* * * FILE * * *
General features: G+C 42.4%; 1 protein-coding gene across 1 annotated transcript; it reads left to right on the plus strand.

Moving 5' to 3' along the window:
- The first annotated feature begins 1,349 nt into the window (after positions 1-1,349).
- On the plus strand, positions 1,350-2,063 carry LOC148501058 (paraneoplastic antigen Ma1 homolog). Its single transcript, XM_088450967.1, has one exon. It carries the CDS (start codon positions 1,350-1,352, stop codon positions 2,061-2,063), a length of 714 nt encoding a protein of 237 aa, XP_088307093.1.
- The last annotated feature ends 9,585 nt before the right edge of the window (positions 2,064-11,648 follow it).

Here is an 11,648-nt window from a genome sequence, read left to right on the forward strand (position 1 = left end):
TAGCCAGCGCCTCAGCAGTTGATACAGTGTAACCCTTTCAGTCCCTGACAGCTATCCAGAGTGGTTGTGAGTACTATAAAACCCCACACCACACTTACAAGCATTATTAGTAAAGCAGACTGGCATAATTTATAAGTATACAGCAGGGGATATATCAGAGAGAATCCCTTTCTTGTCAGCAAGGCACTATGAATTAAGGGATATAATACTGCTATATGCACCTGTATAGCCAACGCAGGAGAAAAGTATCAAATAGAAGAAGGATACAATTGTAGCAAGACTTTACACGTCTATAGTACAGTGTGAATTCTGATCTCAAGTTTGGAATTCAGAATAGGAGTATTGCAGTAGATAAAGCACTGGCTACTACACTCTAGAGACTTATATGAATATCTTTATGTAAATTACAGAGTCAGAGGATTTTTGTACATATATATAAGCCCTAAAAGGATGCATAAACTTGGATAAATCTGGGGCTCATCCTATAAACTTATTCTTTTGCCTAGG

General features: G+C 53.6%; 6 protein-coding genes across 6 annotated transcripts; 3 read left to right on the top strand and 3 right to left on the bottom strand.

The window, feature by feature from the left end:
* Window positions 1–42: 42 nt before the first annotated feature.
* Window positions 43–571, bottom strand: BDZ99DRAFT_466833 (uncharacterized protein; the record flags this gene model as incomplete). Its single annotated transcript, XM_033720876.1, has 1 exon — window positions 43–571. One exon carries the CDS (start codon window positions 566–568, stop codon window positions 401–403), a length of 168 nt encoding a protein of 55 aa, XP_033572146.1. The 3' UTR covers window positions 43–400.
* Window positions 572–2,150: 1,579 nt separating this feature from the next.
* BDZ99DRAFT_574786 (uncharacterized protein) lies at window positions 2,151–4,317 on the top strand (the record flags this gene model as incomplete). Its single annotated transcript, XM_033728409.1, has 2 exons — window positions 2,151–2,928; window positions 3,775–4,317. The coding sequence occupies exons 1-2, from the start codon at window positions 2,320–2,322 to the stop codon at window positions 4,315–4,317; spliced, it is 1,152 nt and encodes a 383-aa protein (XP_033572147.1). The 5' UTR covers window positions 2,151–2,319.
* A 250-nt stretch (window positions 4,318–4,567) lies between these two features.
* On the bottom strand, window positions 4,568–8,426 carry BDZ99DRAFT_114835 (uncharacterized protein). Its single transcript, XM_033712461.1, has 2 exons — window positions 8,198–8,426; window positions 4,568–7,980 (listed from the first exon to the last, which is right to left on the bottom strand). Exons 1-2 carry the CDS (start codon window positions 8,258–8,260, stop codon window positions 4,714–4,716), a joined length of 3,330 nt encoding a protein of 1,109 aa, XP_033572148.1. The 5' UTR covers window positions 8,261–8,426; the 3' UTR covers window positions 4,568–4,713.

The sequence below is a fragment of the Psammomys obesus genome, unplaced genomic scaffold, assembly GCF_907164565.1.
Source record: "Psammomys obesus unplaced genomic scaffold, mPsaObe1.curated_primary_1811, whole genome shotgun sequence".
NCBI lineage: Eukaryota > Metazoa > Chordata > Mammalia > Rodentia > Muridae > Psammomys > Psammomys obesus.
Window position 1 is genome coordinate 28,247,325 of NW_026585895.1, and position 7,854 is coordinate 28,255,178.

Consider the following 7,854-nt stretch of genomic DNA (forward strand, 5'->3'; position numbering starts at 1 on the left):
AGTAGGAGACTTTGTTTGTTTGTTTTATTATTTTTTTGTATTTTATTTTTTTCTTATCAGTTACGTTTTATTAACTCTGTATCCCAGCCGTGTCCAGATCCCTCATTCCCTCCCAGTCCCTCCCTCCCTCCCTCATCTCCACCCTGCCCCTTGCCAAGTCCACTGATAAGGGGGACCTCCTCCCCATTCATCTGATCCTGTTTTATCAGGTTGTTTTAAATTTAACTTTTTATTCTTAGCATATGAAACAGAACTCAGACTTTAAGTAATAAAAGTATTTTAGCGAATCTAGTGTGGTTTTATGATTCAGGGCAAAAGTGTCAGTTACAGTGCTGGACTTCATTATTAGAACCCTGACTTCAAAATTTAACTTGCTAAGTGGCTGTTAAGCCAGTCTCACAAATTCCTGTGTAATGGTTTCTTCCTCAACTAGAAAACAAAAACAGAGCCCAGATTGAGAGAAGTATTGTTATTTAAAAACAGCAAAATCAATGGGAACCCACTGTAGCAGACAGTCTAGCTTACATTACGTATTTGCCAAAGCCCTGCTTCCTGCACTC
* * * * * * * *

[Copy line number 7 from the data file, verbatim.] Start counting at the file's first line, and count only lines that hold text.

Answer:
TAGCCAGCGCCTCAGCAGTTGATACAGTGTAACCCTTTCAGTCCCTGACAGCTATCCAGAGTGGTTGTGAGTACTATAAAACCCCACACCACACTTACAAGCATTATTAGTAAAGCAGACTGGCATAATTTATAAGTATACAGCAGGGGATATATCAGAGAGAATCCCTTTCTTGTCAGCAAGGCACTATGAATTAAGGGATATAATACTGCTATATGCACCTGTATAGCCAACGCAGGAGAAAAGTATCAAATAGAAGAAGGATACAATTGTAGCAAGACTTTACACGTCTATAGTACAGTGTGAATTCTGATCTCAAGTTTGGAATTCAGAATAGGAGTATTGCAGTAGATAAAGCACTGGCTACTACACTCTAGAGACTTATATGAATATCTTTATGTAAATTACAGAGTCAGAGGATTTTTGTACATATATATAAGCCCTAAAAGGATGCATAAACTTGGATAAATCTGGGGCTCATCCTATAAACTTATTCTTTTGCCTAGG